High court to consider Arizona’s voter-registration rule
The Supreme Court will hear arguments on a law requiring Arizonans to prove U.S. citizenship in order to register.
The Associated Press
WASHINGTON — The Supreme Court will struggle this week with the validity of an Arizona law that tries to keep illegal immigrants from voting by demanding all state residents show documents proving their U.S. citizenship before registering to vote in national elections.
The high court will hear arguments Monday over the legality of Arizona’s voter-approved requirement that prospective voters document their U.S. citizenship in order to use a registration form produced under the federal “Motor Voter” voter-registration law that doesn’t require such documentation.
This case focuses on voter registration in Arizona, which has tangled frequently with the federal government over immigration issues involving the Mexican border. But it has broader implications because four other states — Alabama, Georgia, Kansas and Tennessee — have similar requirements, and 12 other states are contemplating similar legislation, officials say.
The Obama administration is supporting challengers to the law.
If Arizona can add citizenship requirements, then “each state could impose all manner of its own supplemental requirements beyond the federal form,” Solicitor General Donald B. Verrilli Jr. said in court papers.
A federal appeals court threw out the part of Arizona’s Proposition 200 that added extra citizenship requirements for voter registration, but only after lower federal judges had approved it. Arizona wants the justices to reinstate its requirement.
Kathy McKee, who led the push to get the proposition on the ballot, said voter fraud, including by illegal immigrants, continues to be a problem in Arizona. “For people to conclude there is no problem is just shallow logic,” McKee said.
The Associated Press reported in September that officials in pivotal presidential-election states had found only a fraction of the illegal voters they initially suspected had existed.
In Colorado, election officials found 141 noncitizens on the voter rolls — 0.004 percent of the state’s nearly 3.5 million voters. Florida officials found 207, or 0.001 percent of the state’s 11.4 million registered voters. In North Carolina, 79 people admitted to election officials that they weren’t citizens and were removed from the rolls, along with 331 others who didn’t respond to repeated inquires.
Opponents of Arizona’s law see it as an attack on vulnerable voter groups such as minorities, immigrants and the elderly. They say Arizona’s law makes registering more difficult, which is an opposite result from the intention of the 1993 National Voter Registration Act.
More than 28 million Americans used the federal “Motor Voter” form to register to vote in the 2008 presidential elections, according to the U.S. Election Assistance Commission.
Opponents of the Arizona provision say they’ve counted more than 31,000 potentially legal voters in Arizona who easily could have registered before Proposition 200 but who were blocked initially by the law in the 20 months after it passed in 2004. They say about 20 percent of those thwarted were Latino.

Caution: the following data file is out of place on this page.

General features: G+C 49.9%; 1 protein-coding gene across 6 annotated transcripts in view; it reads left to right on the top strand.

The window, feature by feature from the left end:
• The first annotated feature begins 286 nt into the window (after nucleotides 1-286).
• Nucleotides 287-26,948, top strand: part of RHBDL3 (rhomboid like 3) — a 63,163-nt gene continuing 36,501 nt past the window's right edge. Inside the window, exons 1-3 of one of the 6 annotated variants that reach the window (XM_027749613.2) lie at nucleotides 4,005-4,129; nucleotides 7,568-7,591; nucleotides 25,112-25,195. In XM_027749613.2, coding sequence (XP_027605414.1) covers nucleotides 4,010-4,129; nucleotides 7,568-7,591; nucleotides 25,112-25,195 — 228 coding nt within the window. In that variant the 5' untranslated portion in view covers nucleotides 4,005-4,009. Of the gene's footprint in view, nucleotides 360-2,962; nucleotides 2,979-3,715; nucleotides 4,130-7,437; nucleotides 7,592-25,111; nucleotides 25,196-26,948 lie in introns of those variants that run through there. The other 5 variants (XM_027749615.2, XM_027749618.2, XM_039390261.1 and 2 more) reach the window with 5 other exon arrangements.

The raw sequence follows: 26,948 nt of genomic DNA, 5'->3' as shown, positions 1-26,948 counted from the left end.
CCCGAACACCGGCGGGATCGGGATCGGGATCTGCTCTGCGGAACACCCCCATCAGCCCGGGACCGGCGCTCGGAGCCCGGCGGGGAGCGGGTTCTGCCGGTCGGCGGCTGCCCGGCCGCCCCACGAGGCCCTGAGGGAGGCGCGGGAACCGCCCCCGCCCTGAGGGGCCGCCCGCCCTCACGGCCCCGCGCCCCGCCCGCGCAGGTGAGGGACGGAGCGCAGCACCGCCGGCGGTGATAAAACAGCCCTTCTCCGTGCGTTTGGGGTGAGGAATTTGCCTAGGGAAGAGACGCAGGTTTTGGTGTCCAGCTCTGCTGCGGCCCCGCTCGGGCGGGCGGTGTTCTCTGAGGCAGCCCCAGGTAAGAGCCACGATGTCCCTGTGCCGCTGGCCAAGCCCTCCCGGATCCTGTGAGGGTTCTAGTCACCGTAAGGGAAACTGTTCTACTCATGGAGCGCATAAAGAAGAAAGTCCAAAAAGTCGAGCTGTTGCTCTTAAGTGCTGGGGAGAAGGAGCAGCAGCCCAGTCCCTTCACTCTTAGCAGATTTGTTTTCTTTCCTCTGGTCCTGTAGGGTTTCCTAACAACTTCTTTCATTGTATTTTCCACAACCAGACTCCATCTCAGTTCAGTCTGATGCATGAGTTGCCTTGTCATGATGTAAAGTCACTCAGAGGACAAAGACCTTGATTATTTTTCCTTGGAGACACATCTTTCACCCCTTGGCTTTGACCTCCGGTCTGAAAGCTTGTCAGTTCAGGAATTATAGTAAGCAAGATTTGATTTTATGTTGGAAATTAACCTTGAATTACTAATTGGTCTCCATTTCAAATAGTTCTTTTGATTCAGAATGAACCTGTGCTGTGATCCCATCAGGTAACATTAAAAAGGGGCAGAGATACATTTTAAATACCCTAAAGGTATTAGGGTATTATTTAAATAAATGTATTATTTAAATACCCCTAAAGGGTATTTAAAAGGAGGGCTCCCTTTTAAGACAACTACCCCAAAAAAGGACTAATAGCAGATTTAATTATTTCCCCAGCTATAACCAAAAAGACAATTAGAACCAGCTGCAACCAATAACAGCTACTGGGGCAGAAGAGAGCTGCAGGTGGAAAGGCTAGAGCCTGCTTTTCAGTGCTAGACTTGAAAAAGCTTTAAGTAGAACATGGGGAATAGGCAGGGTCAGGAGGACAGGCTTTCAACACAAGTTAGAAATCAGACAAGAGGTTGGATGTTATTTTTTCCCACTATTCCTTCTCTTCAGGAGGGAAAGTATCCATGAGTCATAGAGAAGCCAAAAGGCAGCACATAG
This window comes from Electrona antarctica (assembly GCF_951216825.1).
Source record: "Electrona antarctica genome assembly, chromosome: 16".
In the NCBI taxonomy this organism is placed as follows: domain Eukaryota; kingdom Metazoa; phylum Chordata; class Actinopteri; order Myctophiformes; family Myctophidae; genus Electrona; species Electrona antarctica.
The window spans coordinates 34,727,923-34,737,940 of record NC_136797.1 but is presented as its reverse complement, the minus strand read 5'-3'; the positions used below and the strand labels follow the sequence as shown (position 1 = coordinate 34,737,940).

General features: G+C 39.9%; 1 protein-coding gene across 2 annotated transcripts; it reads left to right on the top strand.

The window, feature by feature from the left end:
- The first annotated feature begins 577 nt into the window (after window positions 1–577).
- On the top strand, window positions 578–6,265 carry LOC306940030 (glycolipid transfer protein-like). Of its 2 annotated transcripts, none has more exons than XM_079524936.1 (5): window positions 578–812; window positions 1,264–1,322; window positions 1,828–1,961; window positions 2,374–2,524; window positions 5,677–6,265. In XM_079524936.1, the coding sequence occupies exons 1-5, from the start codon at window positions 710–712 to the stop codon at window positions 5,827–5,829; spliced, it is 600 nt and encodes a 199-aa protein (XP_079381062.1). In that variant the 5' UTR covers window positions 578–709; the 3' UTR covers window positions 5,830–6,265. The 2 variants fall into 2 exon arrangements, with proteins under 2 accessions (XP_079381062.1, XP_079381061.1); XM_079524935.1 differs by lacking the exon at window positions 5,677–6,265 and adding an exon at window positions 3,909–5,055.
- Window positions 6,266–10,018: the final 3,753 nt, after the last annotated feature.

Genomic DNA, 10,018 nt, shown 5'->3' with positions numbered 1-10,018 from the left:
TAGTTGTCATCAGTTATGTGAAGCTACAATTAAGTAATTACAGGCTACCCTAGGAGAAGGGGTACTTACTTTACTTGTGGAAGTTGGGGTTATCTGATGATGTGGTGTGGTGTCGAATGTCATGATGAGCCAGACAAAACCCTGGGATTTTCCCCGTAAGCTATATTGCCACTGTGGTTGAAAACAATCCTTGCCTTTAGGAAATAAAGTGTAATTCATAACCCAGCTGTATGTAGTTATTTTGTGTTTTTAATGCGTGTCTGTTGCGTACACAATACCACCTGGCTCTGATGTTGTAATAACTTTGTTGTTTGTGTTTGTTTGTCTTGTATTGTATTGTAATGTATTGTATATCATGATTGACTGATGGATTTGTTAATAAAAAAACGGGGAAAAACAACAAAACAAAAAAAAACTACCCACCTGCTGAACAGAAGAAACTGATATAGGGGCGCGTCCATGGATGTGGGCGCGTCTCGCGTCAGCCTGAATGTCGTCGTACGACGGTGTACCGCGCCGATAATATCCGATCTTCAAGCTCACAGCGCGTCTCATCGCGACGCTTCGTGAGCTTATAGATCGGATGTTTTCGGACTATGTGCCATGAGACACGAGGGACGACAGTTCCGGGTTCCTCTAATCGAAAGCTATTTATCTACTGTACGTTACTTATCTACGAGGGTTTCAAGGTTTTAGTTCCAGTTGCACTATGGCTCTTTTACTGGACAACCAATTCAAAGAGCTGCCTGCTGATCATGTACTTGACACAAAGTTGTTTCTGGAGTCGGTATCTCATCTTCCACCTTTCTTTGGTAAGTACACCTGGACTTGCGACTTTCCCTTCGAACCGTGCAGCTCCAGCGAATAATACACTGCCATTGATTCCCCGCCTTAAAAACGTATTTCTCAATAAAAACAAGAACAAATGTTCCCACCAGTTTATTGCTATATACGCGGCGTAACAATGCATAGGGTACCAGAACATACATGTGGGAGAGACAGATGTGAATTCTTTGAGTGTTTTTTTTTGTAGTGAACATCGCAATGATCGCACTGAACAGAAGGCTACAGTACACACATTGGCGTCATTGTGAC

The Arizona voting law was part of a package that also denied some government benefits to illegal immigrants and required Arizonans to show identification before voting.
The 9th U.S. Circuit Court of Appeals upheld the voter-identification provision. The denial of benefits was not challenged.
The Arizona proposition was enacted into law with 55 percent of the vote.
This is the second voting issue the high court is tackling this session. Last month, several justices voiced deep skepticism about whether a section of the Voting Rights Act of 1965 was still needed. The law has helped millions of minorities exercise their right to vote, especially in areas of the Deep South.
This case involves laws of more recent vintage. The federal “Motor Voter” law, enacted in 1993 to expand voter registration, allows would-be voters to fill out a mail-in voter-registration card and swear they are citizens under penalty of perjury, but it doesn’t require them to show proof.
Under Proposition 200 approved in 2004, Arizona officials require an Arizona driver’s license issued after 1996, a U.S. birth certificate, a passport or other similar document, or the state will reject the federal registration application form.
This requirement applies only to people who seek to register using the federal mail-in form. Arizona has its own form and an online system to register when renewing a driver’s license. The court ruling did not affect proof of citizenship requirements using the state forms.
State officials say more than 90 percent of those Arizonans applying to vote using the federal form will be able to simply write down their driver’s license number, and all naturalized citizens simply will be able to write down their naturalization number without needed additional documents.
The main legal question facing the justices is whether the federal law trumps Arizona’s law. A 10-member panel of the 9th Circuit in San Francisco said it did.
The appeals court issued multiple rulings in this case, with a three-judge panel initially siding with Arizona. A second panel that included retired Supreme Court Justice Sandra Day O’Connor, who from time to time sits on appeals courts, reversed course and blocked the registration requirement. The full court then did the same, and that decision will be reviewed by the justices in Washington.